About the Centre
The Surgical Skills Centre, developed by Sir Alfred Cuschieri in 1992, has facilities which include two wet labs with workstations equipped with state of the art laparoscopic equipment, and an anatomy laboratory equipped with operating microscopes. Part task trainers and computer workstations permit virtual reality anatomy and endoscopic training. All rooms have large flat screens to which live surgery can be streamed from operating theatres in Ninewells hospital. The DIHS makes extensive use of cadavers preserved using the Thiel technique, a sophisticated method of preservation of complete human cadavers with provides an excellent model for procedural skills training that is unique in the UK. This refurbishment provides us with an additional seminar room, a new delegates lounge area along with a new AV/IT installation.
The Dundee Institute of Health Care Simulation [DIHS] Surgical Skills Centre is the first centre in the UK to be awarded full accreditation from The Royal College of Surgeons of Edinburgh (RCSEd).
Current RCSEd President Professor Michael Griffin OBE visited the Centre to mark this prestigious award with the unveiling of a plaque on Wednesday 6th February 2019. The event was attended by Professor Rory McCrimmon, Dean, School of Medicine, DIHS staff, local clinical faculty and Scottish Enterprise. Dr Vanessa Kay gave a presentation on the activities of the Centre to the President and colleague Mr Duncan McArthur, Director of Professional Activities, RCSEd then led a tour of the recently refurbished facilities.
The Dundee Institute for Healthcare Simulation was formed to capitalise on the capability of the Surgical and Clinical Skills Centres within the School of Medicine at the University of Dundee. These award winning facilities have combined experience of providing simulation-based medical education spanning thirty years. Current activity within the DIHS spans healthcare practice, and includes all aspects of healthcare provision including practical, communication and non-technical skills. Significant recent advances have been made in developing cadaveric models for image-guided therapies, and developing national programmes for clinical and communication skills.
This recognition from one of the largest and oldest surgical organisations in the world recognises the rigorous internal quality assurance processes that the Centre, and the College, apply across the full range of their educational portfolios, and further strengthens the collaboration between the two parties.
We are very excited to be the first centre in Scotland to soon offer Robotic Training as we recieved our Da Vinci Robot to the Surgical Skills Centre.
Dundee Institute for Healthcare Simulation (DIHS) has taken delivery of a leading-edge surgical robot.
DIHS, a medical education centre formed by the University of Dundee, NHS Tayside and industry partners Medtronic, are developing the first training programme for robotic-assisted surgery in Scotland.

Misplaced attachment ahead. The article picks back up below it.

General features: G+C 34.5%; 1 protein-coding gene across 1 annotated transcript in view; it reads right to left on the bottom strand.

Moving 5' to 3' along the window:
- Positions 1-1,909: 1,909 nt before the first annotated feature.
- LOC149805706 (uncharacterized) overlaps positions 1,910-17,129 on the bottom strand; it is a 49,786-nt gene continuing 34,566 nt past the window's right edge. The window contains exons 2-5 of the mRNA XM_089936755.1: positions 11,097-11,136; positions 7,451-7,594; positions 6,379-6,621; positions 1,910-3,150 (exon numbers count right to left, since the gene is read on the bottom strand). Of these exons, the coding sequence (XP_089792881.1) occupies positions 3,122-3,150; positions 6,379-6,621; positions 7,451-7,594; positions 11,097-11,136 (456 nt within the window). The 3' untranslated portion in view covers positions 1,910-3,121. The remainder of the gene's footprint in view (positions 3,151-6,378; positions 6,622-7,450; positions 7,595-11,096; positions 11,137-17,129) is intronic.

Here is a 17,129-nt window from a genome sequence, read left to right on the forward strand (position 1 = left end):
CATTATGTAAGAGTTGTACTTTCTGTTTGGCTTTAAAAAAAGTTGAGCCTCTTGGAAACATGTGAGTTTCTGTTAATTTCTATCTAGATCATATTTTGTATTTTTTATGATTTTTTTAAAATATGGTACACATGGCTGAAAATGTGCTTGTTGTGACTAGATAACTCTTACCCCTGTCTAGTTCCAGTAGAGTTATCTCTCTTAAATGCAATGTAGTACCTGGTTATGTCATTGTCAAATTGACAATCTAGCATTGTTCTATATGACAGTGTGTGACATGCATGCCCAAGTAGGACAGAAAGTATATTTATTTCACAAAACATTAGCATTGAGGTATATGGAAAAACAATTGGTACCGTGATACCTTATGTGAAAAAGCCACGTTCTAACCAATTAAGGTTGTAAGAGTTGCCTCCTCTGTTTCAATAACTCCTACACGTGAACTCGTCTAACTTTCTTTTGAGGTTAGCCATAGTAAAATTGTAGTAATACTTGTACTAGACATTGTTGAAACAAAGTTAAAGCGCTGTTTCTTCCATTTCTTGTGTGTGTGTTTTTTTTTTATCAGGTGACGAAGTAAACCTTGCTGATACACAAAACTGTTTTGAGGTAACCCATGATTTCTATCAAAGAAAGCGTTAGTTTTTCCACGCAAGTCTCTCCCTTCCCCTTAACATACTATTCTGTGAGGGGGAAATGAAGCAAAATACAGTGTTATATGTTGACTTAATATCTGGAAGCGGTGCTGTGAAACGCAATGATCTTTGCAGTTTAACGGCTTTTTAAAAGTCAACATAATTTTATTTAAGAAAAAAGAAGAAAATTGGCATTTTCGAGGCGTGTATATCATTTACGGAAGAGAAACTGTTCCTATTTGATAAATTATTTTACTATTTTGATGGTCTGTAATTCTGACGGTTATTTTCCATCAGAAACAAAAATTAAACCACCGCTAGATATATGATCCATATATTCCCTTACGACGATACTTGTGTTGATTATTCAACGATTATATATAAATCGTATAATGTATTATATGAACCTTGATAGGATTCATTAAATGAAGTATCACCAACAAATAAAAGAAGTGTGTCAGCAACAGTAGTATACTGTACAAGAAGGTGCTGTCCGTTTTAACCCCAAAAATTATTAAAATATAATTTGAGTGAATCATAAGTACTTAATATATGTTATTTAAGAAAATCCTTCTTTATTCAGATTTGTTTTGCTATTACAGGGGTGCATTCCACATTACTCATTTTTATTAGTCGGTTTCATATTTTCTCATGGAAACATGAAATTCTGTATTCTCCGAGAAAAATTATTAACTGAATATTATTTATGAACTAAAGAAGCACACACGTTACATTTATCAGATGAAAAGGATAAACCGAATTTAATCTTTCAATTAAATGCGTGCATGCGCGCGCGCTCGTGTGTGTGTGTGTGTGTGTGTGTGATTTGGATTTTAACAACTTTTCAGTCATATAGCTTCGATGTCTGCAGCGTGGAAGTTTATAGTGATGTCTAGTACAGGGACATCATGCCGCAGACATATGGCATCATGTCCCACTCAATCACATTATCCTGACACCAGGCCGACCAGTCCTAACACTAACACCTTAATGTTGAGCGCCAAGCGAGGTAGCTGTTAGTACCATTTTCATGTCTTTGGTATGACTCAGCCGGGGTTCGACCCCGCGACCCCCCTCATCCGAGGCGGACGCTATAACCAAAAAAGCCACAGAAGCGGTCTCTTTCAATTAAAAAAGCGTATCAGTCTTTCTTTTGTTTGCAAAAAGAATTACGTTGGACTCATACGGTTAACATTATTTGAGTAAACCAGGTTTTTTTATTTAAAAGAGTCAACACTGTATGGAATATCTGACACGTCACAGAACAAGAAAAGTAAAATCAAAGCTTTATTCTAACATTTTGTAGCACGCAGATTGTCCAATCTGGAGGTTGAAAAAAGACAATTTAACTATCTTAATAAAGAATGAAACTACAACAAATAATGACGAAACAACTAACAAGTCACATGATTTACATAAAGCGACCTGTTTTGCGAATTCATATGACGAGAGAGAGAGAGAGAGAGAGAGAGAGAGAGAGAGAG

Surgical robots are used to carry out operations across four health boards in Scotland, but surgeons must travel to England or overseas to be trained in their use. The installation of the £1.7 million da Vinci robot at DIHS is the first step towards a full robotic training centre being established north of the border.
The robot will be used to train surgeons and theatre staff across disciplines including urology, gynaecology, ENT and general surgery. A range of courses from basic robotic skills to advanced masterclasses will be available at DIHS while training will also be given to surgeons alongside the conventional components of existing medical courses.
DIHS Co-Director Dr Vanessa Kay predicts that robotics will eventually transform the surgical process in the way that the minimal access, or keyhole, surgery pioneered in Dundee by Sir Alfred Cushieri did.
“No one was doing laparoscopic surgery when Sir Alfred pioneered its use and clinical implementation but now 70% of all surgery is minimally invasive,” she said. “Soon we will start to see robotic surgery taking on more and more of the procedures currently done as a result of Sir Alfred’s work.
“There are so many advantages to robotic surgery for both patients and surgeons. Evidence has shown that robotics can lead to better outcomes, reduced length of hospital stays, reduced amounts of blood lost during surgery and improved accuracy of technique. As such, it is vital that Scotland is at the forefront of robotics training and implementation.
“Robotics are still not perfect, however, so research and development remains vital and we want companies to get involved in this process through DIHS. We are immensely grateful for the support of our partners who have enable us to take this step towards a full robotics training centre.”
The da Vinci robot to be installed at Ninewells has been made available to DIHS as a result of its academic and commercial partnerships with organisations including Mid Essex Trust Hospital Services Trust and Intuitive Surgical, manufacturers of the robot.
DIHS was officially launched at the University’s School of Medicine at Ninewells last year. Refurbished at a cost of £250,000, DIHS doubled training capacity and brought together the University’s Clinical Skills and Surgical Skills centres to form the first single-site facility in Scotland offering both surgical and clinical training. Doctors from around the world are among those who will take advantage of the ground-breaking training opportunities on offer at DIHS.